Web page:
Did you know that every town, village, city and county in New York State is required by law to have a local historian? These men and women can be a tremendous resource to teachers and their students, as can staff in local libraries. This session will explore the ways in which Rochester's local historians and libraries are partnering with schools to enhance social studies curriculum and provide models for similar collaborations in other communities. The session will include hands-on activities, as well as demonstrations of a new online resource for teachers and students developed by the Rochester Public Library.
12:30 - Bringing History to Life: Walking in the shoes of an immigrant! A Community Collaboration
Andrea Decker, Roberson Museum and Science Center; Stefanie Olbrys, NYS Middle School Social Studies Teacher of the Year 2015 from Windsor Central School District
Assume the role of an immigrant at the turn of the century as you live an inquiry.  Experience the emotions of uncertainty, adjusting to a new culture, excitement, and hardships faced by immigrants coming through Ellis Island and their journey to a new home.  See how shifts in social studies can bring history to life and learn how cultural institutions collaborating with local schools can form a mutually beneficial relationship.    
2pm - Museums Bring Art to Life: Inspiring Creativity in Learning for All
Mary Mix, The Rockwell Museum
How do museums collaborate and support quality eduation in their surrounding communities? An educator, administrator, teacher and a teaching artists will discuss strategies for connecting museum resources with K-12 schools through meaningful, museum-school partnerships. Audience members will have an opportunity to share their questions and ideas.

October 27 - Long Island: Hofstra University Museum

8:30am - Registration, coffee & tea
9am - Weaving Experiential Activities Into Classroom Curriculum
Aimee Terzulli, Director of Education & Visitor Experience & Jeanmarie Walsh-Manfield, Associate Director of Education, Long Island Children's Museum
Join the Long Island Children's Museum as they explore uncommon approaches to the Common Core using inquiry-based learning experiences that address a wide variety of learning styles. Journey between the worlds of art, science and culture as you discover connections that bring different learning modalities together. Participate in hands-on activities that support reading, writing and science standards by weaving together the power of community, science, storytelling and image. Learn how to translate these experiences into easily applied lessons that connect the Common Core to your classroom.
10:30am - Your Story, Our Story: Making Student Historians
Mirium Bader, Director, Education & Kathryn Lloyd, Education Manager, Lower East Side Tenement Museum
The Tenement Museum has always asked students to become historians. Our new online digital exhibit, Your Story Our Story, invites students to become historians by researching and publishing family object stories and contributing to our archive on the American experience. The exhibit highlights immigration and migration stories of the past and present, ultimately representing connections and patterns between generations and cultures. In this session, participants will explore perspectives on American identity through the story collection, and receive resources for integrating the project into curriculum. They will also learn about the project's development and the key role teachers continue to play in shaping it.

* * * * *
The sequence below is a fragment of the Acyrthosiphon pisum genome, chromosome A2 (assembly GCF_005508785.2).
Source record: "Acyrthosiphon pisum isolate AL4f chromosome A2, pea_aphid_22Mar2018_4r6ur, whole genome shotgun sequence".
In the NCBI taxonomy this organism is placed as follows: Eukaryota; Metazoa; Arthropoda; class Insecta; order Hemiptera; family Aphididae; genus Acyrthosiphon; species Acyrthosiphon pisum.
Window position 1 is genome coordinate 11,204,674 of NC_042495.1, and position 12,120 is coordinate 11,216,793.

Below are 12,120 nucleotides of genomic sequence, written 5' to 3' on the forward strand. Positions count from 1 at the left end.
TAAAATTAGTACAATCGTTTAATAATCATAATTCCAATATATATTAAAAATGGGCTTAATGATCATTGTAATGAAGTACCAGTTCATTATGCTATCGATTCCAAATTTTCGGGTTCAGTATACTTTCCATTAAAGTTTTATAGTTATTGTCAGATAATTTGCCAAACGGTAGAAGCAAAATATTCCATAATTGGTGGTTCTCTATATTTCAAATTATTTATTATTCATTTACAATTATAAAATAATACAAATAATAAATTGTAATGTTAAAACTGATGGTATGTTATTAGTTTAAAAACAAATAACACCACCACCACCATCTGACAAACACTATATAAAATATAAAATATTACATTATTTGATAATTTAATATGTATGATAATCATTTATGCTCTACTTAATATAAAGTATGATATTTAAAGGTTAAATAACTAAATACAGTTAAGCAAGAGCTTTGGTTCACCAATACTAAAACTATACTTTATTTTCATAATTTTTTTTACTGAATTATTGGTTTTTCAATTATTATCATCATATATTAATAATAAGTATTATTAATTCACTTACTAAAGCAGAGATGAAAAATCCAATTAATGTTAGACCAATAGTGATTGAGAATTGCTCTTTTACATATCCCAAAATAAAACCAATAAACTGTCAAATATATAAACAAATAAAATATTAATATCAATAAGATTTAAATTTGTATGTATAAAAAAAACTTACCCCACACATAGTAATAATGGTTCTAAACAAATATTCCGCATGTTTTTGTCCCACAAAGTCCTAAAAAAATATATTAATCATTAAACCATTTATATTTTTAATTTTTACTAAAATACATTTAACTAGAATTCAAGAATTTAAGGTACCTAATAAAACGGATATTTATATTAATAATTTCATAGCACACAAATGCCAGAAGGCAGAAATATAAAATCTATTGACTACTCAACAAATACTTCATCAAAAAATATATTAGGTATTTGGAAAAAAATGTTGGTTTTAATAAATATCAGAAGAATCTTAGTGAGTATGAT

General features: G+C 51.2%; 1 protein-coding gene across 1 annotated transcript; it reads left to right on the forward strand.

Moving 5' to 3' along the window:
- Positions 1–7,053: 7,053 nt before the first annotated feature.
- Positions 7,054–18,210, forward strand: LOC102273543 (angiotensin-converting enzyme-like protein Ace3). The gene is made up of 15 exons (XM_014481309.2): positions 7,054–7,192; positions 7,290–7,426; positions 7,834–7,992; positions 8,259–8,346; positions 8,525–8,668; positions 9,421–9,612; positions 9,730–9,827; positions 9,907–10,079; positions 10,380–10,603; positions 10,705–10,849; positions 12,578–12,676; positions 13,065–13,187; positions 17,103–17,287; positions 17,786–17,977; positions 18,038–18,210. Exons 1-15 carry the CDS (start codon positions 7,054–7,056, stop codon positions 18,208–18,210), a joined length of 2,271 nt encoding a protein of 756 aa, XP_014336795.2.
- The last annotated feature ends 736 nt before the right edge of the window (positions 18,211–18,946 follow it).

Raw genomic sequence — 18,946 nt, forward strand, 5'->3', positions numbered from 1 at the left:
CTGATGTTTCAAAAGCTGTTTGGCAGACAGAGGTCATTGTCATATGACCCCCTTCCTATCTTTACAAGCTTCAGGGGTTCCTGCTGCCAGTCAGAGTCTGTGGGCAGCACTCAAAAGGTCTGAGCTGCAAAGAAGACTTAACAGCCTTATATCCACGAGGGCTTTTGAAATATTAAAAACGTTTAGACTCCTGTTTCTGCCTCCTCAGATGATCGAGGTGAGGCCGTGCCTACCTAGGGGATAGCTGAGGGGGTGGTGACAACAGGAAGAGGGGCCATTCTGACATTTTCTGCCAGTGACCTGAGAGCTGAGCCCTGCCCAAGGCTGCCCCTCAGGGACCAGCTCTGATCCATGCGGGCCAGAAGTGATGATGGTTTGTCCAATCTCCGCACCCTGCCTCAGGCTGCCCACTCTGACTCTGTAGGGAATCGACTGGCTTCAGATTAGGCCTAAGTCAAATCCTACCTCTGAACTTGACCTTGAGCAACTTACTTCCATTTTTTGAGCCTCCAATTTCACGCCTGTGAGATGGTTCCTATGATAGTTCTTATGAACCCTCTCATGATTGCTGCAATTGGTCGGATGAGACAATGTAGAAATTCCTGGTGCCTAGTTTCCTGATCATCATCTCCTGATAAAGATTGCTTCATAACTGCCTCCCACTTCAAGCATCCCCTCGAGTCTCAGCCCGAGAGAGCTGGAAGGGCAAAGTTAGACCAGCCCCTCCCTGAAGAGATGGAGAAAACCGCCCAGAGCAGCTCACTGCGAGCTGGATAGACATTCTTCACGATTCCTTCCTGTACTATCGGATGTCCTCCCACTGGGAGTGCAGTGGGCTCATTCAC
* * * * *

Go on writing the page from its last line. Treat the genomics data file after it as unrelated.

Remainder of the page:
12:30pm - Engagement at the Seaport
Jonathan Boulware, South Street Seaport Museum
South Street Seaport Museum engages students in a broad variety of programming, including single visit education programs, internships, in-classroom residencies, and skills development programs involving volunteerism and workforce development. But it is the combination of all of these modalities in conjunction with key partnerships with academic institutions and businesses that create the uncommon approach. Captain Jonathan Boulware will provide and overview of the Museum's programming, including key strengths and weak points, and offer tips on development of similar programming. Participants will come away with new ideas on student engagement using various programmatic elements as listed above.
2pm - Small Community / Big Ideas
Jenny Hutchinson, Museum Educator, The Hyde Collection
Museum Educator, Jenny Hutchinson will illuminate The Hyde Collection's role within a small community that has recently entered a phase of rejuvenation with Arts and Cultural destinations indentified as focal points. The presentation will showcase how The Hyde Collection strives to create programming that invited the community to experience the arts in meaningful ways by offering a welcoming and accessible environment.

November 3 - Western NY: Theodore Roosevelt National Historic Site, Buffalo

8:30am - Registration, coffee & tea
9am - How the Theodore Roosevelt Inaugural Site Got it's Grove Back: A Case Study in Reinventing a Museum to be Relevant, Interesting and Meet the Needs of TEACHERS too!
Mark Lozzo, Theodore Roosevelt Inaugural Site
10:30am - Inspiring Creativity Through Exploration
Karen Wallace, Director of Learning and Interpreting/Deputy Director, Buffalo Museum of Science